WASHINGTON — Congress is pushing the U.S. Department of Defense to transition its vast fleet of non-tactical electric vehicles away from fossil fuels over the next 12 years. But at least one Republican senator says not so fast.
Sen. Joni Ernst, R-Iowa, added language to the fiscal 2023 National Defense Authorization Act that would set an additional barrier for the Pentagon – the world’s largest institutional fossil fuel consumer – to purchase non-tactical electric, advanced-biofuel or hydrogen-powered vehicles. The House passed the NDAA 350-80 last week, and the Senate is expected to vote on it by the end of the month.
“It’s an expensive investment for an unreliable product constrained by a [Chinese Communist Party-controlled], child and slave labor-powered supply chain,” Ernst told Defense News in a statement. “The NDAA should never prioritize climate politics over national security, and Democrats were forced to concede that point in this year’s defense bill.”
Senate Democrats included their own NDAA provision that would require the Pentagon’s fleet of 170,000 non-tactical vehicles to run entirely on electricity or alternative fuels by 2035. The deadline in the final bill marks a five-year extension over the 2030 date for the transition to alternatively fueled non-tactical vehicles that the initial Senate bill stipulated when the Armed Services Committee advanced its draft in June.
Ernst used her position on the Armed Services Committee to place additional hurdles on efforts to create a green non-tactical vehicle fleet for the Defense Department. She drafted a provision that would require the Pentagon to first supply Congress with a report on the cost estimates per unit, for the infrastructure to support them as well as a comparison of their lifecycle costs compared to costs of vehicles with combustion engines.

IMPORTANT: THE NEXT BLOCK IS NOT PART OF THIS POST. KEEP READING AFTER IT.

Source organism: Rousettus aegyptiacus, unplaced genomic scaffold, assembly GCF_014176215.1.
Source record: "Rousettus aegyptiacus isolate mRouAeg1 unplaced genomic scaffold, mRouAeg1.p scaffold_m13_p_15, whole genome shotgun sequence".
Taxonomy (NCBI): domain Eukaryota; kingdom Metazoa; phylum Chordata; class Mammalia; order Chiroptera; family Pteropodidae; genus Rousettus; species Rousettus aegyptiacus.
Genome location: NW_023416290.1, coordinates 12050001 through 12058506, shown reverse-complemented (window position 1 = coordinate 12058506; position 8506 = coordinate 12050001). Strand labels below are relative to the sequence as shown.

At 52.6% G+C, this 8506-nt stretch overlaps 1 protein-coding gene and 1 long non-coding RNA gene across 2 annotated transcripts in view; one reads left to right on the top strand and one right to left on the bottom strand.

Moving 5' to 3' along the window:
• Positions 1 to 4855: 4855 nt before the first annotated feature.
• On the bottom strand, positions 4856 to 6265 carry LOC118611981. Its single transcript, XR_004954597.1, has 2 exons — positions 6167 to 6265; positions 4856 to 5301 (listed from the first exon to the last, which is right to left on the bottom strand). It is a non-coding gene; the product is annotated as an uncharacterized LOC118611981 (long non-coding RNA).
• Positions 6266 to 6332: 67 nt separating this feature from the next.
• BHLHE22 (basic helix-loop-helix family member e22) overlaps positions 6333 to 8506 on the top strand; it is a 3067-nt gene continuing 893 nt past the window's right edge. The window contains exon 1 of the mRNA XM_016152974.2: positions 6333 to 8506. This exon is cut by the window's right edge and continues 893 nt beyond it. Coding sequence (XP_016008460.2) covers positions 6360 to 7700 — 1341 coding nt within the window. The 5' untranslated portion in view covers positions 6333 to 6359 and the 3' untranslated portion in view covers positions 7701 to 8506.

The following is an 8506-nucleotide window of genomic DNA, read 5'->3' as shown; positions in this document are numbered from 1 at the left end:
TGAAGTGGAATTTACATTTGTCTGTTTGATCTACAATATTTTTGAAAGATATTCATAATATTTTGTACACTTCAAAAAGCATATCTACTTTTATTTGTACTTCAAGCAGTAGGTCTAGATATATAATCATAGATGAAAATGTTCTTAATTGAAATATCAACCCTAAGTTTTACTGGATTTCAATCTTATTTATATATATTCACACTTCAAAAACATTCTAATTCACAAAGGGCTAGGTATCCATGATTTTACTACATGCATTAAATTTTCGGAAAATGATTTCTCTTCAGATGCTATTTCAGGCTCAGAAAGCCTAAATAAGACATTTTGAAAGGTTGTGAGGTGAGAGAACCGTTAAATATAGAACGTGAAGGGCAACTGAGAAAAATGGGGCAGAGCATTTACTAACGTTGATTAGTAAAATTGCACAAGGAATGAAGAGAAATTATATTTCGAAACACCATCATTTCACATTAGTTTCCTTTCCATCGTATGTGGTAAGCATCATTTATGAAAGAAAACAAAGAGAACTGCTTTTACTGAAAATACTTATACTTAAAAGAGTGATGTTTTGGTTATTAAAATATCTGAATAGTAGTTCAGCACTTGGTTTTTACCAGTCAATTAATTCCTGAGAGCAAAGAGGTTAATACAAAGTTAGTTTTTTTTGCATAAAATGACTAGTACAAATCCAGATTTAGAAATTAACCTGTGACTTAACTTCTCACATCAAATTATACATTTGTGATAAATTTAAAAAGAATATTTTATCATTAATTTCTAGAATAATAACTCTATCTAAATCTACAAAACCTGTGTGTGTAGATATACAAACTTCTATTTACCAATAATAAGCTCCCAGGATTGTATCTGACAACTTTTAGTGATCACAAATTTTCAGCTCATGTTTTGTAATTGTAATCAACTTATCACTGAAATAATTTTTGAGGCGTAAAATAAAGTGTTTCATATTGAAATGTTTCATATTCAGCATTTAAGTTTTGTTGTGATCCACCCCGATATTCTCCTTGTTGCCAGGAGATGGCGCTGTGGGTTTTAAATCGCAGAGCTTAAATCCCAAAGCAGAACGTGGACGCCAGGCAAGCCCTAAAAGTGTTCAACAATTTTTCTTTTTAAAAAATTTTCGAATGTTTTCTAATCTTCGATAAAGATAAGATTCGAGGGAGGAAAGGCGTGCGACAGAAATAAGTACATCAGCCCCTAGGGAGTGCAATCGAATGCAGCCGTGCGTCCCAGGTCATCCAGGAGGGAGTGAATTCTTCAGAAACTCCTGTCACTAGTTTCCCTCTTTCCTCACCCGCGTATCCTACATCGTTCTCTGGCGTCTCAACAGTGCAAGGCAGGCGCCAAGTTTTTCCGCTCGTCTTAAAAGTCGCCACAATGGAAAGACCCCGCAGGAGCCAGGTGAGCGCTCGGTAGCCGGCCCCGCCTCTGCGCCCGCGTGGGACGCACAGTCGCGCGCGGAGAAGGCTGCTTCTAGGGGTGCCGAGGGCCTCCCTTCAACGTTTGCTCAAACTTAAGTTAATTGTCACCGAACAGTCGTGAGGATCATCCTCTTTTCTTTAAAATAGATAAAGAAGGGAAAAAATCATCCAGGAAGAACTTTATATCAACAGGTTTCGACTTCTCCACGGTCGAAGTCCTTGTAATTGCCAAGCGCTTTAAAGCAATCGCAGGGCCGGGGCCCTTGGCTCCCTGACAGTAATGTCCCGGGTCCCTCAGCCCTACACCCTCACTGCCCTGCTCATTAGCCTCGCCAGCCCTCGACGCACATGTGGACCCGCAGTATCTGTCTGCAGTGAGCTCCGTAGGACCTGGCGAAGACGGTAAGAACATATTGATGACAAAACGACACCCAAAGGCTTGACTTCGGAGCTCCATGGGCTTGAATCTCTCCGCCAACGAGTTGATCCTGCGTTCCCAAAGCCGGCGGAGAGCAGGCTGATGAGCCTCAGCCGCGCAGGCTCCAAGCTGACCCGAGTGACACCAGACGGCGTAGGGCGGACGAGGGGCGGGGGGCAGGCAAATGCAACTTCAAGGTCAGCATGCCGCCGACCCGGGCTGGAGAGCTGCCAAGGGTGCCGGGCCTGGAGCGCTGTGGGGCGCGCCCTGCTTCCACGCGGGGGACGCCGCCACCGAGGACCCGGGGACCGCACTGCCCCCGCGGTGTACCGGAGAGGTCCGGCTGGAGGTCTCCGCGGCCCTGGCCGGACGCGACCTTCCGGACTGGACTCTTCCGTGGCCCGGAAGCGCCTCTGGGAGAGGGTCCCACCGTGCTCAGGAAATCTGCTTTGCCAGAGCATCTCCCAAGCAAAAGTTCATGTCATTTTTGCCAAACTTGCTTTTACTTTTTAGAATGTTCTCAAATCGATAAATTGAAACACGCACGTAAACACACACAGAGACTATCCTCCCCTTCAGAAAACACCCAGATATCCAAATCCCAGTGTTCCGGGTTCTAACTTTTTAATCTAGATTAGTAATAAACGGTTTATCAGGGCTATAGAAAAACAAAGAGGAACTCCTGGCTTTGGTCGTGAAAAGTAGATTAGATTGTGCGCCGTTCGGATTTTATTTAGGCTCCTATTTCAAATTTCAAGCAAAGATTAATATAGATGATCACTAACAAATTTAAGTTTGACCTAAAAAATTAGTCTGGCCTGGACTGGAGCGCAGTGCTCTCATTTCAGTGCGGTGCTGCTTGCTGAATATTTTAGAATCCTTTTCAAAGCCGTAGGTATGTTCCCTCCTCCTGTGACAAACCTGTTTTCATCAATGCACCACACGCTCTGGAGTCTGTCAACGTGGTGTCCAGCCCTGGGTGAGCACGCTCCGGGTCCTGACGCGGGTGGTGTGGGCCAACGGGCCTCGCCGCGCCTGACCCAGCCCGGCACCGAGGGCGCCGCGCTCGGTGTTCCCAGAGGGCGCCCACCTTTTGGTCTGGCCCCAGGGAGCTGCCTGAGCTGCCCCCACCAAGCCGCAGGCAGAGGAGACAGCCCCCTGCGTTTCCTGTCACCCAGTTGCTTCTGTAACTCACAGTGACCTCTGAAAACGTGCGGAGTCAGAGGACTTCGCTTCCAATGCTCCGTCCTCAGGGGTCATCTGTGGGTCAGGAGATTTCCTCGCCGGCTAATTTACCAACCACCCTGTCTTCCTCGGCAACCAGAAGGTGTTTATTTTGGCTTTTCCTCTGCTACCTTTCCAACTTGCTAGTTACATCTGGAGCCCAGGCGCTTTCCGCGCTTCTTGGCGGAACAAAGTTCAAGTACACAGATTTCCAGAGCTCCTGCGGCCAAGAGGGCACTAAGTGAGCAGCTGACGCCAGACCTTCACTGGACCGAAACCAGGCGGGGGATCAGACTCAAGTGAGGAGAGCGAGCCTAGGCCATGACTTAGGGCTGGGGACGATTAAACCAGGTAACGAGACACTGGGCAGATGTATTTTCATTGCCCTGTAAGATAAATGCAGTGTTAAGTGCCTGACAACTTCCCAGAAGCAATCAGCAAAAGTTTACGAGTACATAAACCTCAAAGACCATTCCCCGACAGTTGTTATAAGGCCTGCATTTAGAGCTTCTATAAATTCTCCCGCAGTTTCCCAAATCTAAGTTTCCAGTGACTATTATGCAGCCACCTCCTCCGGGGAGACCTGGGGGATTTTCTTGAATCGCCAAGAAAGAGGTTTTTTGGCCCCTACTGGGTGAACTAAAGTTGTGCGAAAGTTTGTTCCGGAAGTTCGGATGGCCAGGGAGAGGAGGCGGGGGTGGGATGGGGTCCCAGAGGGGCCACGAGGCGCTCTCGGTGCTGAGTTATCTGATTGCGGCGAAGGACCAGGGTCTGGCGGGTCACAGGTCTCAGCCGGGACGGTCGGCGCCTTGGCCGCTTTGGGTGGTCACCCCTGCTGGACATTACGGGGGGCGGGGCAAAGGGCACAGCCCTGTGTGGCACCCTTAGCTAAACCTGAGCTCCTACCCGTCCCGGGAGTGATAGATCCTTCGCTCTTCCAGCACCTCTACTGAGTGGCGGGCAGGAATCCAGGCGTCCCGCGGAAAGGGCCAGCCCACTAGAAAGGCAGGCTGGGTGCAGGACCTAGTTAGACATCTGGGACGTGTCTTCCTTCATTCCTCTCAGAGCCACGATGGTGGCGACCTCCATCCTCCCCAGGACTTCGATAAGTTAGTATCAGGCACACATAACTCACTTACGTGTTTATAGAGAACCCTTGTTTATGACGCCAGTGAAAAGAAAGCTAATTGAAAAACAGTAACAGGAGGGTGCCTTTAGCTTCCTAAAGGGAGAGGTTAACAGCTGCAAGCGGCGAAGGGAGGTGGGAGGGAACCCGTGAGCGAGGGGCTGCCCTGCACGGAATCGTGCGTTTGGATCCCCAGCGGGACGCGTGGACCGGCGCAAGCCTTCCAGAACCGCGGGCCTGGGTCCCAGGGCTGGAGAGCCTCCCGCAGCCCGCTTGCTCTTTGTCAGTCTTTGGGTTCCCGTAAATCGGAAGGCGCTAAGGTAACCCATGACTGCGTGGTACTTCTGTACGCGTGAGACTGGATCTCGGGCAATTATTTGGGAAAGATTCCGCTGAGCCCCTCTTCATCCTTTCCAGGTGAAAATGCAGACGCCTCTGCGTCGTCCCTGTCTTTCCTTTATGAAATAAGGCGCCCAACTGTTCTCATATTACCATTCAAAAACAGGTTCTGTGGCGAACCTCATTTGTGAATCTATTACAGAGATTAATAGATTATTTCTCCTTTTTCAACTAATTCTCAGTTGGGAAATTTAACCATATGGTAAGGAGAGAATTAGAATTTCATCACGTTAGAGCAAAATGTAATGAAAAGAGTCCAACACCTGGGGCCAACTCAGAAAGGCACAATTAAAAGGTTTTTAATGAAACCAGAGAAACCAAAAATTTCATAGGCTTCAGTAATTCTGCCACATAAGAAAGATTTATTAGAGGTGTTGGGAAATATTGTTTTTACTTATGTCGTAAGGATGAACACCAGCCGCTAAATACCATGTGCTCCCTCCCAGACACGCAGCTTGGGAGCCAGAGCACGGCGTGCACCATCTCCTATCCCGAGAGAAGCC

The report would also have to provide an assessment of any supply chain shortfalls and fire-related security risks while identifying any components of the vehicles being sourced from China.
“What confounds me – I don’t get this at all – is all of this push behind electric vehicles, not drilling, not refining here in the United States, which means that we’re relying on China,” Ernst told Defense News in an interview earlier this month.
“So much of what we use and what goes into the batteries ... is coming from our adversaries,” she said. “So just like the movement to manufacture chips in the United States, where do the resources to develop them come from: the silica? China.”
Congress passed legislation this year attempting to loosen China’s grip on key elements of the supply chain — including the defense industrial base — that are needed to build non-tactical vehicles and complex weapons systems alike, such as semiconductors and critical minerals.
The Ernst provision would also prohibit the Defense Department from procuring any green vehicles whose parts violate federal regulations while barring the acquisition of products produced by forced or indentured child labor.
The final version of the NDAA also maintains a requirement inserted by House Democrats that would set up a pilot program for transitioning the Defense Department’s non- tactical vehicle fleet to renewable fuel.
That pilot program would require the secretary of each military department to select an installation for the pilot and submit a plan to make all non-tactical vehicles at that location electric powered by 2025.
The Defense Department started incorporating climate analysis into its wargaming last year after identifying the risks posed by climate change in its 2018 National Defense Strategy.
The Pentagon released its climate strategy last year. For its part, the Army plans to install a microgrid on all its installations by 2035 and field fully electric tactical vehicles by 2050.
Bryant Harris is the Congress reporter for Defense News. He has covered U.S. foreign policy, national security, international affairs and politics in Washington since 2014. He has also written for Foreign Policy, Al-Monitor, Al Jazeera English and IPS News.
Joe Gould was the senior Pentagon reporter for Defense News, covering the intersection of national security policy, politics and the defense industry. He had previously served as Congress reporter.